Perhaps the most intriguing thesis in American Theocracy is that America is likely to be dethroned as the world’s preeminent economic power within this century, because it insists on repeating the mistakes of great powers that have gone before it. The parallels Phillips cites are the fall of Rome, Spain, the Netherlands, and Great Britain. In each case, the rise of religious fundamentalism, the dramatic accumulation foreign debt, and military adventurism all coalesced to bring down these once-great empires.
Having read lots of interesting articles & books, as well as having seen a few interesting movies regarding the current status of the US, it dawns on me that the “mainstream media” is truly doing all of us (worldwide) a dis-service.
If you’ve never heard of American Theocracy ,you are truly missing out. Click on the link to order it from Amazon.com … it is an awesome read.
Fall of the USA you giggle.
Well, if this country were a family, it’s credit rating would be a 350 (the lowest possible score), and it’s bank loans would be so over due that the decision to shut off the phone would be an easy one. The roof and toilet would both be leaking… and lots of the wiring would be shot.
Take a look at this link; it shows the current US National debt . What an astonishing quantity of money.
The Infrastructure of the USA
The American Society of Civil Engineers estimates that $1.6 trillion is needed over a five-year period to bring the nation’s infrastructure to good condition. And that doesn’t include population growth requirements. Some marvelous facts about our infrastructure:
- Total capital spending from all funding sources was $12.3 billion in 2002; the FTA estimates that $20.6 billion is needed annually to improve the nation’s transit systems to “good.”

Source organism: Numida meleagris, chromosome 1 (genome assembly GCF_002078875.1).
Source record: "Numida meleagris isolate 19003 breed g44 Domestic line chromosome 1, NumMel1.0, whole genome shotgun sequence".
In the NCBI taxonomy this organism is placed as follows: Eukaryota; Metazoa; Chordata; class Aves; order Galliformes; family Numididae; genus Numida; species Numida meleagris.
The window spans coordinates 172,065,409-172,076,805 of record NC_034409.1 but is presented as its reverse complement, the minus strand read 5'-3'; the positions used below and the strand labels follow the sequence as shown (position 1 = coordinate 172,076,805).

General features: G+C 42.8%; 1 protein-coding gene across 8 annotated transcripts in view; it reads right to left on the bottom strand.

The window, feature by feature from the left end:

- In 1999, the US Department of Education stated that $127 billion was needed to bring the nation’s schools into overall good condition
- 34% of America’s major roads are in poor or mediocre condition.
- To maintain current share of freight carried, and accommodate the anticipated increase in total freight carried, railroads would require $175 billion to $195 billion in investments over the next 20 years.
- Three railroad bridges used by Amtrak in the Northeast Corridor will be closed within two years if not repaired, shutting down passenger travel on the busy New York to Boston route.
- Since 1998 the number of unsafe dams has risen by more than 33% to 3,500.
- There were 29 dam failures in the past two years in the United States.
- The Big Bay Lake Dam in Mississippi failed in March 2004, destroying 100 homes. The Silver Lake Dam in Michigan failed in 2003, causing $100 million in property damage and economic losses of $1 million per day.
- Since 1998 the number of high-hazard potential dams has increased from 9,281 to 10,213. High-hazard potential dams are those dams whose failure would cause loss of human life or significant loss of property.
- $10.1 billion is needed over the next 12 years to address all critical non-federal dams
- 27% of America’s bridges–more than one in four–are structurally deficient or functionally obsolete.
- FHWA estimates that it will take $9.4 billion a year for 20 years to eliminate all bridge deficiencies
Their report card of the USA’s infrastructure is almost laughable.
Then there is the $44,200,000,000,000 debt owed by our government to pay for Social Security & Medicare. It’s so much money, even those that should know can’t figure out EXACTLY how much is needed.
How the expected budget shortfall of $44.2 trillion breaks down
Social Security……. $7 trillion
Medicare……….. $36.6 trillion
Other…………….. $0.6 trillion
*Based on current government revenue and spending.
Sources: Census bureau; Smetters and Gokhale
So that’s a MINIMUM of:
$44.2 Trillion for Social Security & Medicare
$ 2.0 Trillion for our infrastructure
$10.0 Trillion for our national debt
$56.2 Trillion is the minimal debt that we, the people, have to cover for the United States of America to be fiscally at a ‘break even’ point.
The problem with that number is … the USA’s gross domestic product (GDP is the total market value of all final goods and services produced in a calendar year) is only $13 trillion (2006).